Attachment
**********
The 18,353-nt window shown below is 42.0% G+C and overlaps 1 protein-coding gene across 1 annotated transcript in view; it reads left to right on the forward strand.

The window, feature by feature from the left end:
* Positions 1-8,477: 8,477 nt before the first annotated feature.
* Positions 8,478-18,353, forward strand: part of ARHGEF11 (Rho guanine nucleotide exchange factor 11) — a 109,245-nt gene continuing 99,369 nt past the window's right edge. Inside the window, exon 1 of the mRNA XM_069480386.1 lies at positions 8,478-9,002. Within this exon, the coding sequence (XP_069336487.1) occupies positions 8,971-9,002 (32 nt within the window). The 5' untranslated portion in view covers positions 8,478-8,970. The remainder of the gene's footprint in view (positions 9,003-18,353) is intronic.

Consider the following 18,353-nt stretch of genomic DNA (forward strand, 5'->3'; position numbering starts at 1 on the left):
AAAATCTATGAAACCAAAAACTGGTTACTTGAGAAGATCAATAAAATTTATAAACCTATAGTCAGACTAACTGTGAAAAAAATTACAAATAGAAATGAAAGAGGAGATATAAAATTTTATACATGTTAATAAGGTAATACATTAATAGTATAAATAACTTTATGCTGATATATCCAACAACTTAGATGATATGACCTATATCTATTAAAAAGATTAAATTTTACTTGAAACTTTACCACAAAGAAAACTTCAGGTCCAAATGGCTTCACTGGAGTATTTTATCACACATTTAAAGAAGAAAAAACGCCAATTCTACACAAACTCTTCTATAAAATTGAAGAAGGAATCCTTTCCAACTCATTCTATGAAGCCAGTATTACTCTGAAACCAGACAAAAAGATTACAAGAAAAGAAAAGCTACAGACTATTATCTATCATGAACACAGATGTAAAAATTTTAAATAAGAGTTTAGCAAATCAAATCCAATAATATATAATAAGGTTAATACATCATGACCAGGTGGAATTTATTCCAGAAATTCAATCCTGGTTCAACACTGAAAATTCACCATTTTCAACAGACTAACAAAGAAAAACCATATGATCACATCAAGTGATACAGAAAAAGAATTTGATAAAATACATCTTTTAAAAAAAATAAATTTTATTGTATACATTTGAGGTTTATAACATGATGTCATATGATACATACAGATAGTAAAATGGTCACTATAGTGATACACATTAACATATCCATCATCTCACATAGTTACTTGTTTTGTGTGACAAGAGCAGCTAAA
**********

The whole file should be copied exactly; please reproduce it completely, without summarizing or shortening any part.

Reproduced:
The 18,353-nt window shown below is 42.0% G+C and overlaps 1 protein-coding gene across 1 annotated transcript in view; it reads left to right on the forward strand.

The window, feature by feature from the left end:
* Positions 1-8,477: 8,477 nt before the first annotated feature.
* Positions 8,478-18,353, forward strand: part of ARHGEF11 (Rho guanine nucleotide exchange factor 11) — a 109,245-nt gene continuing 99,369 nt past the window's right edge. Inside the window, exon 1 of the mRNA XM_069480386.1 lies at positions 8,478-9,002. Within this exon, the coding sequence (XP_069336487.1) occupies positions 8,971-9,002 (32 nt within the window). The 5' untranslated portion in view covers positions 8,478-8,970. The remainder of the gene's footprint in view (positions 9,003-18,353) is intronic.

Consider the following 18,353-nt stretch of genomic DNA (forward strand, 5'->3'; position numbering starts at 1 on the left):
AAAATCTATGAAACCAAAAACTGGTTACTTGAGAAGATCAATAAAATTTATAAACCTATAGTCAGACTAACTGTGAAAAAAATTACAAATAGAAATGAAAGAGGAGATATAAAATTTTATACATGTTAATAAGGTAATACATTAATAGTATAAATAACTTTATGCTGATATATCCAACAACTTAGATGATATGACCTATATCTATTAAAAAGATTAAATTTTACTTGAAACTTTACCACAAAGAAAACTTCAGGTCCAAATGGCTTCACTGGAGTATTTTATCACACATTTAAAGAAGAAAAAACGCCAATTCTACACAAACTCTTCTATAAAATTGAAGAAGGAATCCTTTCCAACTCATTCTATGAAGCCAGTATTACTCTGAAACCAGACAAAAAGATTACAAGAAAAGAAAAGCTACAGACTATTATCTATCATGAACACAGATGTAAAAATTTTAAATAAGAGTTTAGCAAATCAAATCCAATAATATATAATAAGGTTAATACATCATGACCAGGTGGAATTTATTCCAGAAATTCAATCCTGGTTCAACACTGAAAATTCACCATTTTCAACAGACTAACAAAGAAAAACCATATGATCACATCAAGTGATACAGAAAAAGAATTTGATAAAATACATCTTTTAAAAAAAATAAATTTTATTGTATACATTTGAGGTTTATAACATGATGTCATATGATACATACAGATAGTAAAATGGTCACTATAGTGATACACATTAACATATCCATCATCTCACATAGTTACTTGTTTTGTGTGACAAGAGCAGCTAAA